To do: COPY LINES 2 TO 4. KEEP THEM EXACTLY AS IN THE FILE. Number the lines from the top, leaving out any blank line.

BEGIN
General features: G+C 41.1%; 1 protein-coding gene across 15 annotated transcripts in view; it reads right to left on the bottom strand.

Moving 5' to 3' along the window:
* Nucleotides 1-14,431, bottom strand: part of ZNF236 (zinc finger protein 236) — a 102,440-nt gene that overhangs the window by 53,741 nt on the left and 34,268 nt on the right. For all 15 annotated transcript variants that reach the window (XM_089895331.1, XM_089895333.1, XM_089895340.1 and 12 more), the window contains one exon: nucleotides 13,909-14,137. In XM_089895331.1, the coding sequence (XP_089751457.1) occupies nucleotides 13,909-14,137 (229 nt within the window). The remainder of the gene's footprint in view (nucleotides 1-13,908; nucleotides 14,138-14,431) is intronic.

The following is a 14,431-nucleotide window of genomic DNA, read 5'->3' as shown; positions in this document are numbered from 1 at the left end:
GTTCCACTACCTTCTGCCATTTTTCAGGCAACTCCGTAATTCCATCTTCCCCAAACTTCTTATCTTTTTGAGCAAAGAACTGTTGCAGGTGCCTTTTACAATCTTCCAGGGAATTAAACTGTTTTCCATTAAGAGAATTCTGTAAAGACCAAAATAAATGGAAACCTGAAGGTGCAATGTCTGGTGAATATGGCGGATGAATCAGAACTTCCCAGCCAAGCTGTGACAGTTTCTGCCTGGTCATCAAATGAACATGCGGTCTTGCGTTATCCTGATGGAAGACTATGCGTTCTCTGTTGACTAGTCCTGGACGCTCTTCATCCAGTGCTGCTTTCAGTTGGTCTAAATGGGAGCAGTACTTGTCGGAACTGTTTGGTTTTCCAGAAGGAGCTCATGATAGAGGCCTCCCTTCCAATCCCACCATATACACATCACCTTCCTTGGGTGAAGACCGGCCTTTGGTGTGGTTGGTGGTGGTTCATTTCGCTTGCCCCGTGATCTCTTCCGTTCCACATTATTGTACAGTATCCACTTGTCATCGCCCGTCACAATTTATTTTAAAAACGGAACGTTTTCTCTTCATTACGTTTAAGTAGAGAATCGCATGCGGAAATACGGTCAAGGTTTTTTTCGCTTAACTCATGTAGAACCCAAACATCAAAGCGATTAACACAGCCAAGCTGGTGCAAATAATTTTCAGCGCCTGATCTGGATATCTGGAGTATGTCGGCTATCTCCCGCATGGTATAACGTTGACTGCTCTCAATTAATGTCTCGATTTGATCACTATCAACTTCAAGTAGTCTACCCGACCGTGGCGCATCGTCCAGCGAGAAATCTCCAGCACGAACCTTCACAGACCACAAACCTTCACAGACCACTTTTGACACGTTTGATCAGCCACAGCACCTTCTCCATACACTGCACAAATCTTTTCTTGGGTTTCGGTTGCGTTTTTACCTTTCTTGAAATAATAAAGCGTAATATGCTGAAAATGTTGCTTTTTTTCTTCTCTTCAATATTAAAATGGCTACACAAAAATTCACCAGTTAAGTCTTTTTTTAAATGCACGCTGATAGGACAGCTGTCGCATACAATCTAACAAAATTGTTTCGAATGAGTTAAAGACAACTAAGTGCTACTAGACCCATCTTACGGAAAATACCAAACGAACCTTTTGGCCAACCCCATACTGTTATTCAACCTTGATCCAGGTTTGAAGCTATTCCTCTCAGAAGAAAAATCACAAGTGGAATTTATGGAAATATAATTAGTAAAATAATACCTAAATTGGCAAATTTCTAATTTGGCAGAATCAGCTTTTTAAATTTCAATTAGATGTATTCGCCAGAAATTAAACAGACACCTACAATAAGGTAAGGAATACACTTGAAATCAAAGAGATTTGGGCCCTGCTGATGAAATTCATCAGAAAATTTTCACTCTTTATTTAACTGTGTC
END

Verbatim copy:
Moving 5' to 3' along the window:
* Nucleotides 1-14,431, bottom strand: part of ZNF236 (zinc finger protein 236) — a 102,440-nt gene that overhangs the window by 53,741 nt on the left and 34,268 nt on the right. For all 15 annotated transcript variants that reach the window (XM_089895331.1, XM_089895333.1, XM_089895340.1 and 12 more), the window contains one exon: nucleotides 13,909-14,137. In XM_089895331.1, the coding sequence (XP_089751457.1) occupies nucleotides 13,909-14,137 (229 nt within the window). The remainder of the gene's footprint in view (nucleotides 1-13,908; nucleotides 14,138-14,431) is intronic.

The following is a 14,431-nucleotide window of genomic DNA, read 5'->3' as shown; positions in this document are numbered from 1 at the left end: